LONDON (Reuters) – The European Commission said on Thursday it has temporarily suspended emissions trading system processes related to Britain as from Jan. 1 next year until there is clarity on the terms of the country’s departure from the EU.
As a result, from Jan. 1 Britain will not be able to auction carbon permits, allocate them for free to operators, or exchange international credits for as long as the suspension remains in place, the Commission said.
“To prevent the temporary issuance and circulation of marked permits until there is clarity on whether or not a withdrawal agreement will be ratified and enter into force, the Commission has decided… to temporarily suspend the acceptance by the Union Registry of all processes for the UK relating to free allocation, auctioning and the exchange of international credits,” the Commission said in a statement.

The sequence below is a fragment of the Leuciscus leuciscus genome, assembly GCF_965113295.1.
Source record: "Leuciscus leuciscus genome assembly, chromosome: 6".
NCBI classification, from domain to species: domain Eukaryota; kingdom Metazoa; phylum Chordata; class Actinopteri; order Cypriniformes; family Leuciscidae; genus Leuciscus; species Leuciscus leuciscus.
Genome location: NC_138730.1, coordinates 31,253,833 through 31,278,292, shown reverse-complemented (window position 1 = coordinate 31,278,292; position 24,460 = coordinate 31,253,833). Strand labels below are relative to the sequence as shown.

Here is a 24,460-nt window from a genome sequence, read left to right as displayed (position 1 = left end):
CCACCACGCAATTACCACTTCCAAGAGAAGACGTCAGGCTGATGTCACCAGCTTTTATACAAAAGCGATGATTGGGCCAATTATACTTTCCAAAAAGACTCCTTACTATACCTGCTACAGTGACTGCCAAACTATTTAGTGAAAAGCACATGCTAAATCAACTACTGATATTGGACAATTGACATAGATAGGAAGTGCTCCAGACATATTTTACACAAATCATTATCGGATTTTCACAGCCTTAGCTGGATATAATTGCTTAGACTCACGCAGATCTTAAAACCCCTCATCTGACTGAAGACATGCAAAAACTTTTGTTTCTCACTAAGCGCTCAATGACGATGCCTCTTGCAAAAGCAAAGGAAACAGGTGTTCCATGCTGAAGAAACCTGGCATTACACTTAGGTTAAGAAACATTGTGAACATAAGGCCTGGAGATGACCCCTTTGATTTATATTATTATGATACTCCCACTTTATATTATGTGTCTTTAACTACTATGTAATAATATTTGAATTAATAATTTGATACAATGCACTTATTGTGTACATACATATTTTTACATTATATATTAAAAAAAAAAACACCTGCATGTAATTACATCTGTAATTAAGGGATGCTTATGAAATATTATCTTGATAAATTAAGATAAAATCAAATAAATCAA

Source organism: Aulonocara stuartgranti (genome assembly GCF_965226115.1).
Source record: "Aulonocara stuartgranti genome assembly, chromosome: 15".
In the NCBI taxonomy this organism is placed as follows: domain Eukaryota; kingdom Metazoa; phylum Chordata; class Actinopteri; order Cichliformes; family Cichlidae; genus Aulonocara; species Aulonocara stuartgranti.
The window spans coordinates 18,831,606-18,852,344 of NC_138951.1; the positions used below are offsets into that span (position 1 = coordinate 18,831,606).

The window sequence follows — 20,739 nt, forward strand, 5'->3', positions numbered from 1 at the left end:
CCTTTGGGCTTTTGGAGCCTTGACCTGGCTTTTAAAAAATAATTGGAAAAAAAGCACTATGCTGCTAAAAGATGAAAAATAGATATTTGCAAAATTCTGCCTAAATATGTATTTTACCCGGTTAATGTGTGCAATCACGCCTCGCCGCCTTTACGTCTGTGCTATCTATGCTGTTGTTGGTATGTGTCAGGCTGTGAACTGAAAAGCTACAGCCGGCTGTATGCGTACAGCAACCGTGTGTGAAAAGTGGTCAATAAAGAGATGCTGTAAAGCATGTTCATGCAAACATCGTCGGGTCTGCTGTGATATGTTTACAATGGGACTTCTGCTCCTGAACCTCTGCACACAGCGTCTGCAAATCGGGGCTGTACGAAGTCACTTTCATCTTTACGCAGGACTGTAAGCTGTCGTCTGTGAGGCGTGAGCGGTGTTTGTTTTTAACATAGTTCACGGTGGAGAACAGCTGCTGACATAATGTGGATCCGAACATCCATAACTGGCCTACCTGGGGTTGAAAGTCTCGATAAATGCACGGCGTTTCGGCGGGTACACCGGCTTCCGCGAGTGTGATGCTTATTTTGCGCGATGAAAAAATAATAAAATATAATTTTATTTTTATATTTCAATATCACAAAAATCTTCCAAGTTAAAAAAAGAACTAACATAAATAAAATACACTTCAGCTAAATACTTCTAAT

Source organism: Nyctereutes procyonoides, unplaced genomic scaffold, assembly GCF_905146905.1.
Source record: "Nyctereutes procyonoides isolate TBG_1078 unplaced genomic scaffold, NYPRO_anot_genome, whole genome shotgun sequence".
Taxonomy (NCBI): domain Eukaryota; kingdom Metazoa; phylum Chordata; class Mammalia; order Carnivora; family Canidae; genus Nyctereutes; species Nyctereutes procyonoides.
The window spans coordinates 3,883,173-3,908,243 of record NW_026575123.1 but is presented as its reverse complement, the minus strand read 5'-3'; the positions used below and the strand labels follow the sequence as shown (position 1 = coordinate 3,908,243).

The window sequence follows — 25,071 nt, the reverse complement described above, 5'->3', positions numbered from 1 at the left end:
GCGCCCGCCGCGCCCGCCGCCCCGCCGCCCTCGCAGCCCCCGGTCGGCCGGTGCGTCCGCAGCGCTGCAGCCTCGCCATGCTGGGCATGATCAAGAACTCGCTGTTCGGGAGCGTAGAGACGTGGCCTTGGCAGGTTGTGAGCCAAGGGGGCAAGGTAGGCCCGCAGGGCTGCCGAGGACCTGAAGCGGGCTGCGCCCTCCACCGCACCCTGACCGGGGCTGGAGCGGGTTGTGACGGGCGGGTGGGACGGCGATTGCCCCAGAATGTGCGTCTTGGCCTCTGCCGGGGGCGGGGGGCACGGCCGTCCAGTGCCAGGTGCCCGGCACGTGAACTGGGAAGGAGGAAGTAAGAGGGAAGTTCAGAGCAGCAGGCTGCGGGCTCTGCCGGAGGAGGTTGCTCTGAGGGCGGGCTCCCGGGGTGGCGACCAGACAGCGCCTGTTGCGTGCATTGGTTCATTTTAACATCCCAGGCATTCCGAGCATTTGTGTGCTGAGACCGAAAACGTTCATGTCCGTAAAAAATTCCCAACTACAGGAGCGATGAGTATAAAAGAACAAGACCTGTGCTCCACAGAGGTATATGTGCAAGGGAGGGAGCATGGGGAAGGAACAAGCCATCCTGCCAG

From January, any carbon permits issued by Britain will have to be identified by a country code (“marked”).
The Commission said the transfers of permits already in circulation in and out of accounts held by UK operators will not be affected by the suspension.
Britain already said on Wednesday that it will not be auctioning permits in the first quarter next year.
If a withdrawal agreement on Britain’s exit from the EU is ratified the suspension will be lifted, the Commission said.
This amendment to the Registry Regulation has been submitted to the European Parliament and the European Council for approval.
Reporting by Nina Chestney; Editing by Susan Fenton